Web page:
Word Routes

Exploring the pathways of our lexicon

Celebrating an Etymological "Carnival"

On the latest installment of Slate's podcast Lexicon Valley, I look at the roots of the festive word carnival, associated with pre-Lenten celebrations around the Christian world. Some scholars speculate that the true origins of carnival actually lie in pagan rituals predating Christianity.

When Americans hear the word carnival, their first thoughts may be of a traveling amusement show. That sense of the word dates back to the 1893 Columbian Exposition, the big World's Fair held in Chicago. On the Midway Plaisance, the Fair had a kind of an elaborate sideshow, complete with rides, like the first-ever Ferris Wheel, and many other enticing attractions.

Afterwards, Chicago's Midway turned into a portable experience, as traveling carnival companies brought mechanical rides, games, and concessions to towns across the country, each of which could have its own "midway." By the 1930s, the folks who worked at the carnivals became known as carnies, complete with their own carny lingo unknown to the "rubes" who frequented the fairs.

But before carnival became unmoored from the liturgical calendar, it was a Christian word, or more precisely a Catholic one. Carnival and related forms in other languages have historically referred to the often raucous festivities culminating in the day before Lent begins, known as Shrove Tuesday or Fat Tuesday (Mardi Gras in French).

Since the Lenten season involves giving up meat, it's easy to see the connection to the Latin word for meat or flesh: caro (carnis in the genitive case), which also gives us carnal, carnivore, and other meaty words. One popular explanation has been that carnival time is when one says "farewell to flesh," or carne vale, with vale representing a Latin good-bye (literally "be strong" or "be well").

The carne vale explanation goes back many centuries. John Florio's 1611 Italian-English dictionary, Queen Anna's New World of Words, defines the Italian word carnevale as the time "when flesh is bidden farewell." Two centuries later, Lord Byron gave the same etymology in his extended poem of 1817, Beppo: A Venetian Story, which takes place during carnival time in Venice:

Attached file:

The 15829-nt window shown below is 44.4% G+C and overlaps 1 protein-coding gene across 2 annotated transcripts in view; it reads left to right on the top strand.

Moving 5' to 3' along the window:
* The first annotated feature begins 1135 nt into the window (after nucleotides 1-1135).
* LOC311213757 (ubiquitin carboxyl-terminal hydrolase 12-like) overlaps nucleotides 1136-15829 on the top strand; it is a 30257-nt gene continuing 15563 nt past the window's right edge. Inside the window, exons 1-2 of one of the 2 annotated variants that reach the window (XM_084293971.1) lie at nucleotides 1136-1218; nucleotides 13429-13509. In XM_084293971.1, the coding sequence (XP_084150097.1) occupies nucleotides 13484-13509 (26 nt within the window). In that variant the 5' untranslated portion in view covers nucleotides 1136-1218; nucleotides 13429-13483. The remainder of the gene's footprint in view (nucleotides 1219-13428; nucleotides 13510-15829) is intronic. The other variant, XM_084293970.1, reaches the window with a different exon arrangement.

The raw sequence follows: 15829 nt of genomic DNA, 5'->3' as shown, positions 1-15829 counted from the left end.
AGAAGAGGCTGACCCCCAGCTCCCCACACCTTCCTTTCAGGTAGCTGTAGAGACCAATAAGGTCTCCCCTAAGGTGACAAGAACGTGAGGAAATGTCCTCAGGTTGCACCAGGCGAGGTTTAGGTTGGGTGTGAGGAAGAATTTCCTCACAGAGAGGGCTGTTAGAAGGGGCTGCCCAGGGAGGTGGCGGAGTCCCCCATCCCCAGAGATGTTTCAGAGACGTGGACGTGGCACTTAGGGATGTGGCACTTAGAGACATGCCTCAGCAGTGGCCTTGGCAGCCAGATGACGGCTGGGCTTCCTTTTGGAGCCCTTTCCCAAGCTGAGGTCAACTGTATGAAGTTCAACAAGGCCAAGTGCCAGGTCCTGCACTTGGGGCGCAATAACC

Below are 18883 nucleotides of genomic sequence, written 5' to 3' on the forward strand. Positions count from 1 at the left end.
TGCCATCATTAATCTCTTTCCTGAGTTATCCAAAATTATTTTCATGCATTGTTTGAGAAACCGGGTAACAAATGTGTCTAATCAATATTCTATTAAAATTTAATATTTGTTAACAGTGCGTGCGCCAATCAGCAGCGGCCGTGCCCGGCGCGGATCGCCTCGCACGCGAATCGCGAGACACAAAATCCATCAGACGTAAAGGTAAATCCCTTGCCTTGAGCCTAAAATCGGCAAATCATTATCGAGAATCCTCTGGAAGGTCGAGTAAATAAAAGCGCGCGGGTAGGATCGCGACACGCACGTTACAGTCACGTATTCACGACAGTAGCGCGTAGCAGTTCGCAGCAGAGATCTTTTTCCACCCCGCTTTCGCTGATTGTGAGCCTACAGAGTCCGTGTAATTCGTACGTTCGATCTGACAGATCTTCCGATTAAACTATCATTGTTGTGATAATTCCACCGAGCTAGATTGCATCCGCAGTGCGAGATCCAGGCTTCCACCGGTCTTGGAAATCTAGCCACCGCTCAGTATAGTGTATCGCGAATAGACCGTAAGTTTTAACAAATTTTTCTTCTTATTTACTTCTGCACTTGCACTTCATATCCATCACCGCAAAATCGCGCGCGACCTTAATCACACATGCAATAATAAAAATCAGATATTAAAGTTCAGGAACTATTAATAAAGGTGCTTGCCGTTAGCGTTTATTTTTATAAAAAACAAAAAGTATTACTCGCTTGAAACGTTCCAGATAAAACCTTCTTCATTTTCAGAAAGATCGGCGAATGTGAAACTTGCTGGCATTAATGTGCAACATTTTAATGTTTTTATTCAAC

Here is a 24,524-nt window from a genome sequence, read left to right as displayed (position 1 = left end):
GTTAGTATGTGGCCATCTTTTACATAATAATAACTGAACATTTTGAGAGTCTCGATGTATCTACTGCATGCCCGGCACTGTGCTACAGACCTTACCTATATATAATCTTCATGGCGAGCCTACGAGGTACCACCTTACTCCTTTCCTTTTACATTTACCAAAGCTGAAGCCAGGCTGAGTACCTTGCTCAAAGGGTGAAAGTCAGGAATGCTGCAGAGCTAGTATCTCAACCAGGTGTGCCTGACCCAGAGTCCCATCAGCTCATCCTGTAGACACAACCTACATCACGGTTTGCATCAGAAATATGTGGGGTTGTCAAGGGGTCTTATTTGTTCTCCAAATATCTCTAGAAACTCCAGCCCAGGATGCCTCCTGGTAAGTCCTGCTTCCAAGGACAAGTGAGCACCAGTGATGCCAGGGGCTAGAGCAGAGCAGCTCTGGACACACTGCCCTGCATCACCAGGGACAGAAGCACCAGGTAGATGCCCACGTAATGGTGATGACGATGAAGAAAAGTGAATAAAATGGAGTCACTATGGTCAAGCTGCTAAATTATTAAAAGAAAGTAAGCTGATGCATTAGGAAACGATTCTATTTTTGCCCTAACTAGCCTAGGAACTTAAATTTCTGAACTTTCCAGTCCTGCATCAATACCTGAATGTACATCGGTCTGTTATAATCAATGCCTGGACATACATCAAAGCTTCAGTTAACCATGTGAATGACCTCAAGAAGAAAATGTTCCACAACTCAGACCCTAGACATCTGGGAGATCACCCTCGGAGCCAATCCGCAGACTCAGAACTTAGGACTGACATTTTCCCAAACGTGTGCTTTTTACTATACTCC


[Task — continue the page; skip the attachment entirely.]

This feast is named the Carnival, which being
Interpreted, implies "farewell to flesh":
So call'd, because the name and thing agreeing,
Through Lent they live on fish, both salt and fresh.

But "farewell to flesh" is actually a folk etymology with no historical basis. Etymologists point to the earliest recorded uses of the word in northern Italian dialects from the 12th century, where the forms carnelevale or carnelevare appear. Based on this evidence, it would appear that the term grew out of the Latin phrase carnem levare, or "the taking away of meat," which then became carnelevare in Old Italian, then carnelevale, then carnevale by omission of a syllable (known as haplology).

But some scholars of medieval Europe think that this too represents a folk etymology, taking a pre-existing word for a festivity and giving it a Christian gloss. The chief proponent of this theory is the French historian Philippe Walter, whose book Mythologie Chrétienne, translated in English as Christian Mythology, posits that the word carnival predates Christianity and was rationalized as "taking away of meat" in order to Christianize pagan rituals.

The rituals that Walter focuses on have to do with a mythical figure known as Carna. According to Roman scribes such as Ovid, Carna was a goddess to whom a sacrifice was given of beans and fatty meat, particularly pork. One can see in later carnival celebrations a focus not just on rich, fatty foods (as in Fat Tuesday), but also rituals involving beans. The king cake, for instance, originally was a cake in which a bean was hidden, with the finder of the bean named "king of the feast." (More recently, the hidden item has been a porcelain or plastic figurine.)

As for the val element, Walter suggests a connection to the mid-February feast day of St. Valentine. Long before Valentine's Day was celebrated romantically with cards and chocolates, February 14th was a date on the Christian calendar to commemorate the martyrdom of Valentine. As Walter points out, Valentine actually represents no fewer than five different saintly figures of early Christianity, and he sees that as evidence that the feast day was intended to camouflage an older pagan celebration, perhaps involving that val syllable.

You can find much more on this in the first chapter of Walter's book, entitled "Carnival, The Enigma of a Name." While it may be nothing more than educated conjecture, it's fascinating to think that our contemporary carnival owes its origins to a figure that Walter delightfully dubs "the goddess of pork and beans."

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Ben Zimmer is language columnist for The Wall Street Journal and former language columnist for The Boston Globe and The New York Times Magazine. He has worked as editor for American dictionaries at Oxford University Press and as a consultant to the Oxford English Dictionary. In addition to his regular "Word Routes" column here, he contributes to the group weblog Language Log. He is also the chair of the New Words Committee of the American Dialect Society. Click here to read more articles by Ben Zimmer.